This was far from the end of his problems with drunk driving: While intoxicated behind the wheel, Pickett drove his car into an 86-year-old pedestrian in 1993. The AP (via the New York Times) reported a strict sentence for that one: one year in prison, five years' probation, a $5,000 fine, alcohol treatment, and 200 hours of community service. No charity concert here.

Johnny Cash

Much of Johnny Cash's mystique was wrapped up in his outlaw image. The black suits, the legendary live albums recorded in prisons, and enough drugs and bad decisions to fill a biopic helped maintain that image. Even so, he never spent all that much time in a jail cell, recounting one such time where he got locked up for trespassing and picking flowers in "Starkville City Jail." That said, he did face trouble with the federal government on one big occasion: when they accused him of burning down a national forest.

On June 27, 1967, Cash was — one way or another — at the center of a massive fire in Los Padres National Forest. Cash's FBI file, acquired by MuckRock, claimed the fire was started by a "defective exhaust system" on Cash's camper. Damon Fielder, Cash's nephew and camping buddy that day, had a different story: The Los Angeles Times reports that he saw his uncle fanning a fire he lit himself, likely drugged out of his mind and trying to stop it.

Cash wrote in his 1997 autobiography (via the VC Star) that during this time he was drugged to the gills and ready to fight. During a deposition, upon being told that the fire scared off or killed dozens of California condors, he responded, "I don't give a damn about your yellow buzzards." When asked in court if he started the fire, he snapped back: "No, my truck did and it's dead, so you can't question it." Cash ultimately paid $82,000 in damages.

Keith Moon

The Who were synonymous with destruction, and drummer Keith Moon in particular has his share of wild stories. Many of those stories are tragic, including the little-remembered incident where he accidentally killed a man. The precise details are a bit fuzzy, but contemporaneous coverage by Rolling Stone and research by journalist and Moon biographer Tony Fletcher suss out a sorry scene.

In January of 1970, Moon and some friends visited a pub in Hatfield, Hertfordshire. Among those friends was Neil Boland, a chauffeur he hired with the expectation of being wasted. When the group left the pub, they were accosted by skinheads, who weren't pleased seeing a rich man with a fancy car in their neighborhood. Boland either left the car or was pulled out, at which point Moon took the wheel and drove to safety — unknowingly driving over, dragging, and killing Boland.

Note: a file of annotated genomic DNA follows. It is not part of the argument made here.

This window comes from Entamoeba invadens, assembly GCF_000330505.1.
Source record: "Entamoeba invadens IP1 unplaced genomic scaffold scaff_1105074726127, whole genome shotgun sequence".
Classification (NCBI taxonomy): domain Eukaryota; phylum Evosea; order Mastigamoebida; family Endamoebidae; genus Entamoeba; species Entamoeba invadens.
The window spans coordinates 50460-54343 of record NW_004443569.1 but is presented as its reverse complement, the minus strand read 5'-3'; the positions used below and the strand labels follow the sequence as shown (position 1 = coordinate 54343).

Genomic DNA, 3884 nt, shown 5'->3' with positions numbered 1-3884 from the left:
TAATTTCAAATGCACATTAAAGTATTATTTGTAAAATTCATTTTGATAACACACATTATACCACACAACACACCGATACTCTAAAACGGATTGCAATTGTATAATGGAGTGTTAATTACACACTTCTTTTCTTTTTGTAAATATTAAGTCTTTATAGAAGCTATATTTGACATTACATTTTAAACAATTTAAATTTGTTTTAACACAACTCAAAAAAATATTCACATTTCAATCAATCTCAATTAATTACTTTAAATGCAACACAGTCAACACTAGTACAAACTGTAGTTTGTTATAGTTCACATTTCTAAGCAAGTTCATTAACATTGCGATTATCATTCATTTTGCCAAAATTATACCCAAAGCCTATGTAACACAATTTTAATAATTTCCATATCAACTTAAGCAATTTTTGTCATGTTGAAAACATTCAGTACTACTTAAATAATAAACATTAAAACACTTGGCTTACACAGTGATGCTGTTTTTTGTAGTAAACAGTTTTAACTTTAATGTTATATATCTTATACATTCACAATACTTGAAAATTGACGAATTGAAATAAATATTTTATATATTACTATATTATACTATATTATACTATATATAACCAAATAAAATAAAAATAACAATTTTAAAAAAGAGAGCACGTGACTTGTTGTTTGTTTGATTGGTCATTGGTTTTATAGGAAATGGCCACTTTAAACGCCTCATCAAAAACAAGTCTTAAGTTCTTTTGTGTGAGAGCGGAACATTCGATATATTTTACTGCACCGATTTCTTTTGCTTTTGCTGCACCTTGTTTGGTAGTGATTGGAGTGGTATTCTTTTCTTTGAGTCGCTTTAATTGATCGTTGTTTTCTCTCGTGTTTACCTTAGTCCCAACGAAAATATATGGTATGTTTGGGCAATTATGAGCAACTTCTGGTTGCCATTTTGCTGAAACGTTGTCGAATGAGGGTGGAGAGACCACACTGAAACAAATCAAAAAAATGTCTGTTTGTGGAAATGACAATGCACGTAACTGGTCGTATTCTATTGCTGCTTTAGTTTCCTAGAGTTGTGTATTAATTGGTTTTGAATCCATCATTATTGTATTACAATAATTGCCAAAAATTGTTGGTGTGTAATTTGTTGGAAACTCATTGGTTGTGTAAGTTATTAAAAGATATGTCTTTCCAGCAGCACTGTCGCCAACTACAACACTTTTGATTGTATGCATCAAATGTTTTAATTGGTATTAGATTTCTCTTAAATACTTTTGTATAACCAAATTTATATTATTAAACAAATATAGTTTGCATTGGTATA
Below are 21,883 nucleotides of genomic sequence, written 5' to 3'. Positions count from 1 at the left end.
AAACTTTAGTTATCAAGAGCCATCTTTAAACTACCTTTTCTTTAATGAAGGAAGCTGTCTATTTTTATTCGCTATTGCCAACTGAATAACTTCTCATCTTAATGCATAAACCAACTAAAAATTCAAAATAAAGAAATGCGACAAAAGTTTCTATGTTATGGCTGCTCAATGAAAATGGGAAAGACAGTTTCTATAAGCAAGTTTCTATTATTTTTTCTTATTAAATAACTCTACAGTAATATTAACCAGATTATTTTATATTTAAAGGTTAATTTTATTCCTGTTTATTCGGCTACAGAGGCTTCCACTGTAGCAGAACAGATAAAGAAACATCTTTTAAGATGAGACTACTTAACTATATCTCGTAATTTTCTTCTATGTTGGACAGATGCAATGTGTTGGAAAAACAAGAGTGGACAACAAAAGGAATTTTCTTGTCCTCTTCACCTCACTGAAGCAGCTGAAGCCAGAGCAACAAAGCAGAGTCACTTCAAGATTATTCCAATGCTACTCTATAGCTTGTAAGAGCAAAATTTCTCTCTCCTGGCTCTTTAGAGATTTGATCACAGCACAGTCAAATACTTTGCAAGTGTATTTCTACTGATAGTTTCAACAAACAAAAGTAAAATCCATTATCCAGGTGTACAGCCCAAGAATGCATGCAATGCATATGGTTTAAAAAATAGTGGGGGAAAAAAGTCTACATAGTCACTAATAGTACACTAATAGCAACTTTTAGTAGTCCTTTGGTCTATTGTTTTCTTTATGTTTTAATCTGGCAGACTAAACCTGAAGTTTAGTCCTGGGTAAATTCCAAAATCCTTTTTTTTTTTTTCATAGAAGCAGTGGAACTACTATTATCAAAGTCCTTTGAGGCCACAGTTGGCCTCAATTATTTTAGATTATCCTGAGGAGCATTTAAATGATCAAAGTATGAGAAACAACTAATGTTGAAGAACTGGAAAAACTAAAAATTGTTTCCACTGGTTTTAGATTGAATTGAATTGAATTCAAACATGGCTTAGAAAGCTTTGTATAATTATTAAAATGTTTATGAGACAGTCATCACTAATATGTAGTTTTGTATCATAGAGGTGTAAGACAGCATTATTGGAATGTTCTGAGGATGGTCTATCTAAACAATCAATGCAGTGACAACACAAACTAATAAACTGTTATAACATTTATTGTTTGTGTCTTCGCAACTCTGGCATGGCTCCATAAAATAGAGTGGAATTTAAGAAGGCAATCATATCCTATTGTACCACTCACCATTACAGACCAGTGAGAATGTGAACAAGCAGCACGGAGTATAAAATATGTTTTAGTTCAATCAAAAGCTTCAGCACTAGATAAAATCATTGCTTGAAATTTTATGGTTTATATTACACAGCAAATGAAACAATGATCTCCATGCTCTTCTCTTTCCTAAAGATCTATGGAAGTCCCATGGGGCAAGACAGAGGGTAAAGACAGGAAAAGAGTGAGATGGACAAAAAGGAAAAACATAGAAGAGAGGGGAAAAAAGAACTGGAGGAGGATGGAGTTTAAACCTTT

Moon pleaded guilty to drunk driving, driving without a license, and driving without insurance. Even so, after more details emerged, the court cleared him of all charges. According to Rolling Stone, the judge even said that "you had no choice but to act the way you did and no moral culpability is attached to you."

Even though he was exonerated, Moon was wracked with guilt. Pamela Des Barres, a famous groupie and brief romantic partner of Moon, recalled that he once broke down and claimed he was a murderer. "He would wake up screaming," she told The Sun. "It was so sad because it was obviously an accident but he blamed himself."

Peter Yarrow

Peter Yarrow is best known as the "Peter" in Peter, Paul, and Mary. He's remembered as much for his peace activism as he is for "Puff, the Magic Dragon." He was also convicted of assaulting a teenage girl in 1969, a charge to which he has openly and repeatedly admitted.

The victim, who identified herself as Barbara Winter to the Washington Post, recalled that her older sister was president of a Peter Yarrow fan club in Washington, D.C. The two were invited to his hotel room, where he answered the door nude and assaulted Winter, who was 14 at the time. Yarrow pled guilty to "immoral and improper liberties" and was sentenced to one-to-three years in prison, with all but three months suspended. He's often called it "the worst mistake I have ever made." A decade later, he petitioned President Jimmy Carter for a pardon, a petition supported by powerful political friends. He was granted a pardon on Carter's last day in office, to the disgust of the Winter family.

The Post also reported that this was far from the only time Yarrow was accused of this. Winter's family sued him on top of the criminal charges, claiming the molestation continued. This ended with an undisclosed settlement. An old article from the Cincinnati Enquirer reported (via the Post) that the father of a 15-year-old girl made similar charges in 1967, only to be ignored by a grand jury. Another woman sued Yarrow in February of 2021, claiming that he groomed and assaulted her in 1969. A settlement was reached around April.

Billy Preston

Billy Preston had a few solo hits, including two No. 1's in "Will It Go Round in Circles" and "Nothing From Nothing," but he's probably best remembered as one of the most important sidemen in rock history. He performed with everyone from Little Richard to the Red Hot Chili Peppers, but his time with The Beatles stands out. His obituary in the New York Times notes that he's the only man to ever share a credit with The Beatles with "Get Back." He was part of their legendary rooftop concert chronicled in "Let It Be."

That same obituary states that Preston also had a severe drug problem. His issues became especially pronounced in the '90s. He pled no contest to assault and cocaine possession charges in 1992 and spent the next nine months at court-ordered rehab. He was sent to prison again in 1997 after violating probation.